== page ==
Best Bourbon

10 Best Bourbons: Top-Shelf, Mid-Shelf, and Budget

Bourbon is as American as baseball, apple pie, and Jazz—and it might even be more delicious!

And like many American products, bourbon whiskey has found its way around the world and into the restaurants, bars, and homes of millions of people. Our pick for the best bourbon whiskey is Old Forester 1920. Harkening back to the whiskeys produced before Prohibition in the 1920s, this spirit is rich in aroma and taste—making it perfect for a cocktail or served neat!

Bourbon whiskey is distinctly American, even if the name references the great dynasty that ruled France from the 13th to the 18th century. Most likely born in Kentucky (see below for more information on that), this drink has risen to become a part of American culture. It has made numerous appearances in American film, music, and literature, and even the United States Senate has weighed in on the importance of bourbon for American culture.

In 1964, they declared bourbon America’s “native spirit,” and in 2007 named September 2007 “National Bourbon Heritage Month” following an already established celebration that had been going on in Kentucky for over a decade. And you thought it was good just because it gives you that nice buzz!

Like most good things though, there are many varieties, and so figuring out which one is the best isn’t always easy. That’s where we come in. To find the best bourbons America has to offer, we have conducted extensive research, including reading and listening to industry experts, distillers, mixologists, and whiskey lovers all over the world. And, yes—we definitely tried the products ourselves! We got out our tumblers and served up drinks neat, on the rocks, and in some of our favorite cocktails all so we could figure out which bourbon whiskey is the best! Cheers!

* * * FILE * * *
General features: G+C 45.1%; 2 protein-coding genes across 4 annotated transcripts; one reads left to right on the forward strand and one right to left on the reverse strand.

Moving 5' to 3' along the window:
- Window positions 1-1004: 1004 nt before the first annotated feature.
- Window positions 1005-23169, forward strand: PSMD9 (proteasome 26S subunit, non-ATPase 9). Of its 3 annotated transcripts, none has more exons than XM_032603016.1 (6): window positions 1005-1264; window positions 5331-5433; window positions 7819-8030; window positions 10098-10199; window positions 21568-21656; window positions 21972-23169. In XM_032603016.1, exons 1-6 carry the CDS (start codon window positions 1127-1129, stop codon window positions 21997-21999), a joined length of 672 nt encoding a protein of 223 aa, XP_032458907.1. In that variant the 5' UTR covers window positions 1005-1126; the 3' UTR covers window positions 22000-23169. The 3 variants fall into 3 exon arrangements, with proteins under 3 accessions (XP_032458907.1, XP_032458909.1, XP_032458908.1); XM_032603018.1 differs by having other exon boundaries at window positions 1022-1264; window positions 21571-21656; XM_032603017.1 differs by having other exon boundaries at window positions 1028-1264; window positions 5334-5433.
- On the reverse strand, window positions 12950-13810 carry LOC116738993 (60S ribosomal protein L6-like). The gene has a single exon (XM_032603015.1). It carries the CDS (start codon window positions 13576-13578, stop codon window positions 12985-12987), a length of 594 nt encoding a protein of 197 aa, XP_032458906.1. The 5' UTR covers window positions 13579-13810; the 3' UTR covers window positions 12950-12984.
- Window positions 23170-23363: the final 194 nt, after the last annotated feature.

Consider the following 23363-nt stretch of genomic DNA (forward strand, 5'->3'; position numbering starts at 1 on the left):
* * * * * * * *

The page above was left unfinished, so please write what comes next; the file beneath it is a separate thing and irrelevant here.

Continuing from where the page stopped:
The Bourbons We RAVE About

Pappy Van Winkle's 23 Year Family Reserve
Best Top-Shelf
Pappy Van Winkle’s 23 Year Family Reserve
Old Forester 1920
Best Mid-Shelf
Old Forester 1920
Old Ezra Brooks 7 Year
Best Budget
Old Ezra Brooks 7 Year

Things aren’t always what they seem. And nowhere does this adage hold more truth than when encountering the story of bourbon whiskey! Sure, we can say some things that are pretty much beyond dispute: bourbon whiskey is a distilled spirit, aged in a barrel, and made primarily from corn. And bourbon is a distinctly American type of whiskey that tastes great on the rocks, neat, or in a variety of cocktails.

But some of the most interesting parts of the story of bourbon whiskey are a mixture of lore and legend, with a splash of history to bring out the flavor.  

What’s in a Name?

Take, for instance, the name of this fabulous spirit: bourbon. Where did that come from? Well, I can tell you that is was not adopted because the spirit was first made by the Bourbons—the famous French dynasty. No, we have to look elsewhere to find out where the name comes from. And, as is often the case with alcohol, there are competing stories—two stories, to be precise.

The first explanation is that this name refers to one of the major counties in eastern Kentucky where bourbon was probably first made and distributed. As the story goes, Scots, Scots Irish, and others began to move west over the Allegheny mountains where they settled in parts of what we know today as eastern Kentucky.

One of the largest counties in that region was eventually named Bourbon County, and when the spirit began to be made in the late 18th and early 19th centuries, the bottles and barrels were marked with “Bourbon County” or “Old Bourbon County” to indicate their origin. These were then shipped down to New Orleans, where the spirit was celebrated and received its name. Supposedly folks said: “Send us some more of that old bourbon whiskey!”